This floor plan highlights the studios within the Radio building. The larger ones were used predominantly for program making, rather than continuos live broadcasting. The smaller studios were live program sources used to network metropolitan and regional programs to the listeners. This is where the announcers would present the many popular programs involving recorded music and talks. The 6WF-720 and 6WN-RN studios were busy most of the time, before technology allowed networking from the eastern states without human intervention. This was enabled by better east to west program lines and satellite links and digital delay machines to time shift the programs. These studios were also used for news bulletins until a separate News and Current Affairs building was erected.

    In 2008, despite the National Trust of Australia (WA) and the Western Australian Symphony Orchestra seeking to buy the property, it was sold to Ventrade, a Perth-based subsidiary of Singapore company Chuan Hup Holdings, for $37.58 million.

    Ventrade entered a joint venture with local builder Finbar, to erect high rise apartments on the site. A Heritage Agreement was negotiated between the Heritage Council of Western Australia and Finbar Group Limited, which was signed and finalised prior to the issue of the building licence. This was designed to preserve the ABC Radio building and Administration Building, whilst the TV studios were demolished.

    In 2009 a request was submitted to the Council to initiate an amendment to the City Planning Scheme No. 2 (Amendment No. 20) to create a Special Control Area over the former ABC site to facilitate the redevelopment and future subdivision of the site.

    All land that the City of Perth is responsible for is subject to the City of Perth City Planning Scheme No 2.

    At its meeting held on 30 March 2010, the Perth City Council, resolved to adopt Amendment No. 20 which received Ministerial Approval and was gazetted on Friday, 6 August 2010.


    Finbar’s original concept drawing for the heritage listed former ABC Radio and Administrative buildings site.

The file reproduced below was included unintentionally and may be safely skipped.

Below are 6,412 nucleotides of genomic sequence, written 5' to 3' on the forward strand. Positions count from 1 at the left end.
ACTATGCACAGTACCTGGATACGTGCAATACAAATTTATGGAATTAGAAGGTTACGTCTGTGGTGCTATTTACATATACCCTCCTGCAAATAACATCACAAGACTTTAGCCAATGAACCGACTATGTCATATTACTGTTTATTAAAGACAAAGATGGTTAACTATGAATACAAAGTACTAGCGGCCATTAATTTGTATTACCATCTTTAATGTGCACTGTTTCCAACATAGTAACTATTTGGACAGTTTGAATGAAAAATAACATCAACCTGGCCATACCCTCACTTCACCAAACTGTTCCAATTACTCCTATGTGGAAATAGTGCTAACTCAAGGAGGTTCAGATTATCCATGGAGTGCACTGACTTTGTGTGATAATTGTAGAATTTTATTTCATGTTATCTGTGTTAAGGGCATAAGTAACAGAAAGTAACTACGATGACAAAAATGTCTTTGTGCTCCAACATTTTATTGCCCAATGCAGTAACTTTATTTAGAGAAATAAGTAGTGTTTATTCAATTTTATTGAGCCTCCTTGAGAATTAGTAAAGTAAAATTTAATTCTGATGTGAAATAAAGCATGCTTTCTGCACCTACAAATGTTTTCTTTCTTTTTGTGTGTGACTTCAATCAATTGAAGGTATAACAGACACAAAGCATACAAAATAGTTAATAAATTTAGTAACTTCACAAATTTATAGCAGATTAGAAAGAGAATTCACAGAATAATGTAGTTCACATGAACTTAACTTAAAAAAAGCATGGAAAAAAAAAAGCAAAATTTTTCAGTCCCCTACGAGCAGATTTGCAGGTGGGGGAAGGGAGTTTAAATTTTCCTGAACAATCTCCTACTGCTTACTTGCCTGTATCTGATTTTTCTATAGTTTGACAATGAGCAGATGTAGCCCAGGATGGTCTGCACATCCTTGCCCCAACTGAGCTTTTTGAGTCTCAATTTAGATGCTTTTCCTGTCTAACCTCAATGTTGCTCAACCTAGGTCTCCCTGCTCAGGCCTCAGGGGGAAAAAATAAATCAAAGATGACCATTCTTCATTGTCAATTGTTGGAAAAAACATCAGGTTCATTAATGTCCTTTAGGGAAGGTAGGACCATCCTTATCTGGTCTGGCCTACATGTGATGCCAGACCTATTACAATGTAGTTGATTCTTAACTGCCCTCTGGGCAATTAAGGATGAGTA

The City of Perth, at its meeting held on 24 August 2010, approved the staged redevelopment of the southern portion of the site, with Stages 1 and 2 including three, four storey mixed-use buildings and two residential towers of 24 and 22 stories containing 160 residential apartments.

    Our group then submitted a costed business plan to the developer in 2012, which related to the proposed future use of the Radio studios. This was done after much consultation with the broadcasting, recording, internet and hospitality industries. Our plan was to keep the facilities for activities sympathetic to the original design and purpose of the Radio building. That being the production and broadcast of local programs. Broadcast over community television and through internet streaming. This would involve new and old media, and include new content forms such as computer gaming.

   We considered it important that the proposal be viable and self supporting, rather than a constant drain on public funds. This would be achieved by applying an industry business model that would embrace broadcasting, recording, web activities, streaming internet and studio hire. There would also be educational, history telling, tours, live demonstrations and opportunities for software development of an entertainment nature.

   To add to the heritage nature of the site, it was planned for there to be a significant museum included to not only exhibit Radio and Television equipment over the years, but also illustrate the history of not only the site, but also telecommunications, broadcasting and moving pictures in WA. The educational element would include hands-on activities to stimulate young minds.